Robert Kindler's seminal work is a comprehensive and unsettling account of the Soviet campaign to forcefully sedentarize and collectivize the Kazakh clans. Viewing the nomadic life as unproductive, and their lands unused and untilled, Stalin and his inner circle pursued a campaign of violence and subjugation, rather than attempting any dialog or cultural assimilation. The results were catastrophic, as the conflict and an ensuing famine (1931-1933) caused the death of nearly one-third of the Kazakh population. Hundreds of thousands of nomads became refugees and a nomadic culture and social order were essentially destroyed in less than five years.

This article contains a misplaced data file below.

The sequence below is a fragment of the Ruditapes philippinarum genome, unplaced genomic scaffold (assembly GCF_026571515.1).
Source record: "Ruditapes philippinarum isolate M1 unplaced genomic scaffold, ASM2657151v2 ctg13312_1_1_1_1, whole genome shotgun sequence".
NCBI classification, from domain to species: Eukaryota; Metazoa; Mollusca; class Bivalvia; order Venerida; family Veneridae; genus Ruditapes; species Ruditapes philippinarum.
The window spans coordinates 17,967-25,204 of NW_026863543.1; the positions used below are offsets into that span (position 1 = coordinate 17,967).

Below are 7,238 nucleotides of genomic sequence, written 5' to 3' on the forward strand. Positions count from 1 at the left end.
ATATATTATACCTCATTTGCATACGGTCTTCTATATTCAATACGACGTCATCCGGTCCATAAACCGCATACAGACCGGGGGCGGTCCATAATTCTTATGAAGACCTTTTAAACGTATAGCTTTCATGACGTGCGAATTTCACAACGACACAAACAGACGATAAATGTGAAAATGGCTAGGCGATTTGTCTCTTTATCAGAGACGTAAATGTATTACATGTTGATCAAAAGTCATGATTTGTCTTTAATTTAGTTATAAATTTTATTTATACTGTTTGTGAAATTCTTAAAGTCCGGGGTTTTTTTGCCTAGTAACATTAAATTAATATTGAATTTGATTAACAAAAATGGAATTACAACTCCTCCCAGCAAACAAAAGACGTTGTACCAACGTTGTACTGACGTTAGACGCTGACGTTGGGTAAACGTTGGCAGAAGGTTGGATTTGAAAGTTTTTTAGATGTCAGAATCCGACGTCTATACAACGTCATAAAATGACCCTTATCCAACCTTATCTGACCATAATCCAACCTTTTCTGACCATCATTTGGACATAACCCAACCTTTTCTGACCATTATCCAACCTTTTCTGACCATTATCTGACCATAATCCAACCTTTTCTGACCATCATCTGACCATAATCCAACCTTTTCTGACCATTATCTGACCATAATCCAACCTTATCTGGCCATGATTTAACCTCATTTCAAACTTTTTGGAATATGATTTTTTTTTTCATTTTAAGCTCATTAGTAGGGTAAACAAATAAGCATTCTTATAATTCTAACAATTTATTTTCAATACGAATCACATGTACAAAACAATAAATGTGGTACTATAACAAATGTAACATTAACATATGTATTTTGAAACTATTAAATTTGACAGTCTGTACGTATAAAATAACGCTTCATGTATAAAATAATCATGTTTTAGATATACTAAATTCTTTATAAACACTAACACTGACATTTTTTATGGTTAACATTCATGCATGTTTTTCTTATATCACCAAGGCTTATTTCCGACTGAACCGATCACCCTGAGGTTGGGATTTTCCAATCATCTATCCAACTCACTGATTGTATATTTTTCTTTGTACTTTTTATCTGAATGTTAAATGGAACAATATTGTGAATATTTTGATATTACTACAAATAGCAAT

Kindler provides an in-depth analysis of Soviet rule, economic and political motivations, and the role of remote and local Soviet officials and Kazakhs during the crisis. This is the first English-language translation of an important and harrowing history, largely unknown to Western audiences prior to Kindler's study.